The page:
(5) Mr. O.P. Dutta, learned counsel for the appellant, has not challenged the varacity of the witnesses who have deposed regarding scuffle in which the complainant Rakesh Kumar Jain (Public Witness 1) had received injuries. He urged that even if the proscoution version regarding the appellant having inflicted injuries is believed, it has not been proved that the complainant had received any grievous injury. The submission is that Medico-legal report (Exhibit Public Witness PW/A) prepared by Dr. Vinod Kumar Kapur (Public Witness 12), who was the Casualty Medical Officer when the complainant was admitted in the hospital, does not prove the injuries to be grievous. In his cross-examination when asked about the depth of the injuries, Dr. Kapur stated: 'For the depth of the injuries) it was the work of the Surgeon (injuries 1 to 5).' The witness apparently meant that it was for the Surgeon, who attended on the patient, to give the depth of the injuries. The learned counsel for the State agreed that in the Medico-legal Report (Public Witness 1/A) depth of the injuries is not mentioned. What is stated is the length and the breadth of the injuries. The learned trial Court, however, has taken for granted that Dr. Vinod Kapur has proved the depth of those injuries. That finding is obviously not borne out from the Medico-legal Report (Exhibit Public Witness Public Witness 9A).

(6) Admittedly Dr. H.P. Garg, who had opined that the injuries were grievous, has not been produced. The learned trial Court's finding that Dr. Garg's writing having been proved, the absence of the hospital records relating to the treatment given to Rakesh Kumar Jain (Public Witness 1) was not material to show that the injuries were grievous, is also not correct. In the absence of the relevant medical record and without knowing the reasons which led Dr. Garg to give his opinion, it is not safe to hold that the injuries inflicted by the accused were grievous.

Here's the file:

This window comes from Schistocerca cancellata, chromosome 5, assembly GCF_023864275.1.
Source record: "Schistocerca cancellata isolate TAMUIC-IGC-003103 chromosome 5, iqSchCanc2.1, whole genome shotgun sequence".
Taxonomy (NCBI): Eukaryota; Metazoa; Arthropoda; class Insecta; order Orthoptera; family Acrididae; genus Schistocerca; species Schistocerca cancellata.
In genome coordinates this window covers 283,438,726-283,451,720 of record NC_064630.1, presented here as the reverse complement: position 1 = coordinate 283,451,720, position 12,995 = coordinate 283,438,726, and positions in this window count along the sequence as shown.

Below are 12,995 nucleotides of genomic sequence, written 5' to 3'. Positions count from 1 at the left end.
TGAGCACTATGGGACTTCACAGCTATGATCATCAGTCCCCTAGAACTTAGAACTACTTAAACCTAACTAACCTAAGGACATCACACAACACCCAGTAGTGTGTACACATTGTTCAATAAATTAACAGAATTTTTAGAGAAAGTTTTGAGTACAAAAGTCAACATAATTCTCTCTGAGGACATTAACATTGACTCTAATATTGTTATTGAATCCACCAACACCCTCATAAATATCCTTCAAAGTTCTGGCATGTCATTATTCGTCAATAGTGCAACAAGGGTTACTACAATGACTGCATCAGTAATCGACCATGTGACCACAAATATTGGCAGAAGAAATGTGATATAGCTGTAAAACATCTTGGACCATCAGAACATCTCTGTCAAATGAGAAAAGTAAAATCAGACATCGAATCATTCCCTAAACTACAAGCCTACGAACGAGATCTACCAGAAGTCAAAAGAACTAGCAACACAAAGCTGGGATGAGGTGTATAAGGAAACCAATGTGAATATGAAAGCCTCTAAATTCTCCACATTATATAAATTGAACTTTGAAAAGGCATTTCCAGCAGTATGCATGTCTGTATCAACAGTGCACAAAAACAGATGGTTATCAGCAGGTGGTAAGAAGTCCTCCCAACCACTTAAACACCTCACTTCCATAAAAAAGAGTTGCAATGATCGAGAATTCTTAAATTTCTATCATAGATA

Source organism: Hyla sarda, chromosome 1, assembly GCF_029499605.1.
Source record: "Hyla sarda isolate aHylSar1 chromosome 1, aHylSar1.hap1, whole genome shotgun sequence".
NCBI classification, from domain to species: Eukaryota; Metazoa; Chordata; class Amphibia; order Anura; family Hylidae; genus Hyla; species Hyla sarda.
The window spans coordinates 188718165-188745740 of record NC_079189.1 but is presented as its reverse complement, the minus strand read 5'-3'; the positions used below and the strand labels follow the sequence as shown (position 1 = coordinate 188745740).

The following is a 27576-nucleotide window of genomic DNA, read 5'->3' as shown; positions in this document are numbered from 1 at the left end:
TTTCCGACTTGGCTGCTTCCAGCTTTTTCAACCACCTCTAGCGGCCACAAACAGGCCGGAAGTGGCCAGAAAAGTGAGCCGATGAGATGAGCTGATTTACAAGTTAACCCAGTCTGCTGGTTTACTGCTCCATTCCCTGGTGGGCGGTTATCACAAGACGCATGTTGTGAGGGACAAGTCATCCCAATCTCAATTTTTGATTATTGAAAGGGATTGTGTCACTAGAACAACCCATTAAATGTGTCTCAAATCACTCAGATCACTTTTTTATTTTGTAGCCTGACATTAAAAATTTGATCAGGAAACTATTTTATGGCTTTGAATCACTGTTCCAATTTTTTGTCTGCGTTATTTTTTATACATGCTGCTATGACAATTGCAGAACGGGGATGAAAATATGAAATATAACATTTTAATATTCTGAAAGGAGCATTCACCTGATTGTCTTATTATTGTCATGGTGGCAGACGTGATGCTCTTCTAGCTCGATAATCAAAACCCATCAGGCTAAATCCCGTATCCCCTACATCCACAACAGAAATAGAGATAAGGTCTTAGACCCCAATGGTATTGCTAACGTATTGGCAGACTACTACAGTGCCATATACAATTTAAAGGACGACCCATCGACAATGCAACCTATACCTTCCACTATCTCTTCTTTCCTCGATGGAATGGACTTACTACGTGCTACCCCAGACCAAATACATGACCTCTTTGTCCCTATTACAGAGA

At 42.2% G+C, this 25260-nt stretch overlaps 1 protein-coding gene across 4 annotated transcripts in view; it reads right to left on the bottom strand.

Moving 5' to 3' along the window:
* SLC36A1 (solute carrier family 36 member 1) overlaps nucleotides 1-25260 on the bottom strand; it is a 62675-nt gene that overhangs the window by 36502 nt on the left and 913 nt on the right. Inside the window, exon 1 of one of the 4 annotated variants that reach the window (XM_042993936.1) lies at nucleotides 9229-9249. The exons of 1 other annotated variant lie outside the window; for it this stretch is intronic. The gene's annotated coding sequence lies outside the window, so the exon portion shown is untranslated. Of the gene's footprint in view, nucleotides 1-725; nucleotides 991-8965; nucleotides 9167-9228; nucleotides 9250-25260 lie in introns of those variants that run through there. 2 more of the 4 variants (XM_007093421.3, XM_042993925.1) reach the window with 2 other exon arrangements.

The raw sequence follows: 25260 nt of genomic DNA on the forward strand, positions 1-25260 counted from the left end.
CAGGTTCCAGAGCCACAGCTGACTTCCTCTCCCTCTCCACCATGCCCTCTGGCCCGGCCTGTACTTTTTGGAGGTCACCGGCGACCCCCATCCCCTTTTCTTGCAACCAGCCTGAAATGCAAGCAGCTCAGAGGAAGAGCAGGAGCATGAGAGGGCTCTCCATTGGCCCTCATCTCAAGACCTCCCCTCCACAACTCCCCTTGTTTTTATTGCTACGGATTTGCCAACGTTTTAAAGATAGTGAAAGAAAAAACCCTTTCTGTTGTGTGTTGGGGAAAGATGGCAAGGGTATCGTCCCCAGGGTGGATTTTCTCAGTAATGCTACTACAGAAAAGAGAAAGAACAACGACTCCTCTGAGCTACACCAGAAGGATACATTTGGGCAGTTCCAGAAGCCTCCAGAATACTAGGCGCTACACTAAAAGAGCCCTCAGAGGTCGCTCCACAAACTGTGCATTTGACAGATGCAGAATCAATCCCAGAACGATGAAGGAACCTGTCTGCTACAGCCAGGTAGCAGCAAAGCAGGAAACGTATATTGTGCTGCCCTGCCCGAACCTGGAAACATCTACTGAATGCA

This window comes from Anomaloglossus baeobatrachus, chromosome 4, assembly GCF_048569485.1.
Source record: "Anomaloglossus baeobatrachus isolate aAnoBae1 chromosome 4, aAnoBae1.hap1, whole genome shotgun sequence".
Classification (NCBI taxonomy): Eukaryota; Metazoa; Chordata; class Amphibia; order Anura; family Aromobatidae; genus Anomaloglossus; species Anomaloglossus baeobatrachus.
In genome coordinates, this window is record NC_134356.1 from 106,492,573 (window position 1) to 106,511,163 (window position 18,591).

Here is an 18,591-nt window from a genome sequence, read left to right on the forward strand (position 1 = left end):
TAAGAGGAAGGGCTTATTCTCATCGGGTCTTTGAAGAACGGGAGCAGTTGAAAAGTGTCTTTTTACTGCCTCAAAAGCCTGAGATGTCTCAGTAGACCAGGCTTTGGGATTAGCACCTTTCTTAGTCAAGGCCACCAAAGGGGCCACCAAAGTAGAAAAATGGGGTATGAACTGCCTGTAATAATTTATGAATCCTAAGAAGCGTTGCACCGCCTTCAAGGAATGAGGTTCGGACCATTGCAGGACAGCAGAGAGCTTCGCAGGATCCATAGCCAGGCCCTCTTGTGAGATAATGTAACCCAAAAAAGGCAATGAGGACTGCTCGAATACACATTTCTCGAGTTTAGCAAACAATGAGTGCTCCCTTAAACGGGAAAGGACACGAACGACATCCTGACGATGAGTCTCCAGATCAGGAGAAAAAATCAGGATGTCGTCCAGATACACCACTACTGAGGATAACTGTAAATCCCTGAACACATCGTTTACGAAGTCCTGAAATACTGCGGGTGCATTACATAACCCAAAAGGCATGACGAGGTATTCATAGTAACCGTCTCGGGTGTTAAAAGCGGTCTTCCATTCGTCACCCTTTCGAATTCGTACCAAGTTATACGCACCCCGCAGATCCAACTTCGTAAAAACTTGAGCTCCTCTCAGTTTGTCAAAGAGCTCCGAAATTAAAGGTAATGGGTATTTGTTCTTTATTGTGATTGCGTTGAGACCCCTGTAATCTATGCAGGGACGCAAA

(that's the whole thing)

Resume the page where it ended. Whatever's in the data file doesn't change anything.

(7) The learned counsel for the appellant further' submitted that' the finding of the Court below that the offence committed by the appellant Was in any case covered under Section 307, Indian Penal Code,, as the injuries have been inflicted on the vital part of the body, was also erroneous. In support of his contention that the accused can only by convicted under Section 324, Indian Penal Code, and not under Section 307, Indian Penal Code, he has cited the decision of the Supreme Court reported in Sarju Prasad v. State of Bihar, : 1965CriLJ766 in that case the accused had been convicted by the trial Court under Section 307, Indian Penal Code, on the allegation that he had inflicted injuries with a knife on the vital part on the injured persons although no vital part was actually out as a result of the injury. It was held that the mere fact that the injury actually inflicted by the appellant did not cut in vital organ of the injured, was not by itself sufficient to take the act out of the purview of Section 307, Indian Penal Code. It was, however, further held that in such a case the burden' was- still upon the prosecution to establish that the intention of the- appellant in causing the particular injury was of the kind referred to' in' Section 300,. Indian Penal Code, and not under Section 307) Indian Penal Code.